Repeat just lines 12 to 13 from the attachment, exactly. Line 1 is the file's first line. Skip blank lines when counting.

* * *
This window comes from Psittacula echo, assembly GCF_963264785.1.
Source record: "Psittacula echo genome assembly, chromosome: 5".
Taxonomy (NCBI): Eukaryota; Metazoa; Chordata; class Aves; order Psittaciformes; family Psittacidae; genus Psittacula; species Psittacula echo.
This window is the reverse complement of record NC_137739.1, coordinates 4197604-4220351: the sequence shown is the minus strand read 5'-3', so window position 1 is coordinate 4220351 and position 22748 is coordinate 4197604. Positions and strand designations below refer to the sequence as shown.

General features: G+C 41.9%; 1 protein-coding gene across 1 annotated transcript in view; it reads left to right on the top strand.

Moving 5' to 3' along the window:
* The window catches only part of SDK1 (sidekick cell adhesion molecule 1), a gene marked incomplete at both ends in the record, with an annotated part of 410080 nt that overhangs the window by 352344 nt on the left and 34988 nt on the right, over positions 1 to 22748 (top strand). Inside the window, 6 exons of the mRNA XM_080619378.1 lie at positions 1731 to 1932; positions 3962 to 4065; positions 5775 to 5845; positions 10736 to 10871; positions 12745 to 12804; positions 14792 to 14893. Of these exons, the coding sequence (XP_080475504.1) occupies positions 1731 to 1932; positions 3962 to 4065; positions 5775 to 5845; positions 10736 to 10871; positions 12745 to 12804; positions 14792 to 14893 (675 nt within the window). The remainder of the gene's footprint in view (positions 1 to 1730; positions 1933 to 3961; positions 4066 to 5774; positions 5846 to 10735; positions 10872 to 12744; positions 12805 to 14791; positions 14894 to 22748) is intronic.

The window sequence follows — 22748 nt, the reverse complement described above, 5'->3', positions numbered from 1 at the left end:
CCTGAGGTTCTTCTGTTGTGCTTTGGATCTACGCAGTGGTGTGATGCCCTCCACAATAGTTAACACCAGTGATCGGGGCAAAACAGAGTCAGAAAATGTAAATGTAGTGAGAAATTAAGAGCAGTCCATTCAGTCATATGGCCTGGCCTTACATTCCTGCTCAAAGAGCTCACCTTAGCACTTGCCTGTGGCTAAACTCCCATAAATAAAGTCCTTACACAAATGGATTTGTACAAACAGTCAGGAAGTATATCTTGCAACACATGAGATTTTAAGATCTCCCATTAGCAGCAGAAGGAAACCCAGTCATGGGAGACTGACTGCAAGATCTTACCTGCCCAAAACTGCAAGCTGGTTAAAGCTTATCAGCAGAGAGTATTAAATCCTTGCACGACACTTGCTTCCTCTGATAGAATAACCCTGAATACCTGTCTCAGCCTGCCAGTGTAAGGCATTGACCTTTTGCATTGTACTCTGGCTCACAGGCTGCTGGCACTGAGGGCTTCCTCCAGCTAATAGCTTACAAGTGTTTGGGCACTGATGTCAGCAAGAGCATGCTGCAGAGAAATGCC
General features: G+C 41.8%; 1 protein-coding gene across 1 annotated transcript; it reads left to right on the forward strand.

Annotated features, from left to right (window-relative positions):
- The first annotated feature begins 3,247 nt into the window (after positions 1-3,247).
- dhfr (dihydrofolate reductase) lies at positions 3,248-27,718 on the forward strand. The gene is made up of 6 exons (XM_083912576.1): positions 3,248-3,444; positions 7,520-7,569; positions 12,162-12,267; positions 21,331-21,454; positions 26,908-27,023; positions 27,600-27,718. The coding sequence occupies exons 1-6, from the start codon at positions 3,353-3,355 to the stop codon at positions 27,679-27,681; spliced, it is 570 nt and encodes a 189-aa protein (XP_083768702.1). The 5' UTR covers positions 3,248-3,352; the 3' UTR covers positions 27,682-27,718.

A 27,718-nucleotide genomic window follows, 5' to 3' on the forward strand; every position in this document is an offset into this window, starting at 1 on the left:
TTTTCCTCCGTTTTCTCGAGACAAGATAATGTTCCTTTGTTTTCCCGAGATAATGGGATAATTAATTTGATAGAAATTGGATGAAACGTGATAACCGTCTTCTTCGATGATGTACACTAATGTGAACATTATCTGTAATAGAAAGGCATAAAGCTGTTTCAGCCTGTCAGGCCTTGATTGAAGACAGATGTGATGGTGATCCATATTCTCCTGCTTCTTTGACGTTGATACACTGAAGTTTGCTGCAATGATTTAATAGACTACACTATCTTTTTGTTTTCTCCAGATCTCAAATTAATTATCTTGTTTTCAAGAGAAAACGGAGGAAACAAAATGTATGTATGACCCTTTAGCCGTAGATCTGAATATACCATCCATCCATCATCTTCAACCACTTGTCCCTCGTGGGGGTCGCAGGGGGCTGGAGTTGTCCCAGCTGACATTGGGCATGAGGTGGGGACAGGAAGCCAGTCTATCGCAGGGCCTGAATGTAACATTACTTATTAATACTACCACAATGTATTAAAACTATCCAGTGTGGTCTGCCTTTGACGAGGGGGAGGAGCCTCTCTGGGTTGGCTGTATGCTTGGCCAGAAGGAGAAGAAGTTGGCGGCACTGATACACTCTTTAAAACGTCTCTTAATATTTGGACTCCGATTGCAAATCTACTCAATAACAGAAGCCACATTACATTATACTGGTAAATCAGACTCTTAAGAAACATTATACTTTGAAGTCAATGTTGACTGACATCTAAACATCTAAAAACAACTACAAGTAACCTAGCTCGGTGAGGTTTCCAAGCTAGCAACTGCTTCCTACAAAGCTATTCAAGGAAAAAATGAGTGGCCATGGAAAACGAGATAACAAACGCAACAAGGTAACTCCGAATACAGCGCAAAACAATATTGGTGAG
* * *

- The first annotated feature begins 3,247 nt into the window (after positions 1-3,247).
- dhfr (dihydrofolate reductase) lies at positions 3,248-27,718 on the forward strand. The gene is made up of 6 exons (XM_083912576.1): positions 3,248-3,444; positions 7,520-7,569; positions 12,162-12,267; positions 21,331-21,454; positions 26,908-27,023; positions 27,600-27,718. The coding sequence occupies exons 1-6, from the start codon at positions 3,353-3,355 to the stop codon at positions 27,679-27,681; spliced, it is 570 nt and encodes a 189-aa protein (XP_083768702.1). The 5' UTR covers positions 3,248-3,352; the 3' UTR covers positions 27,682-27,718.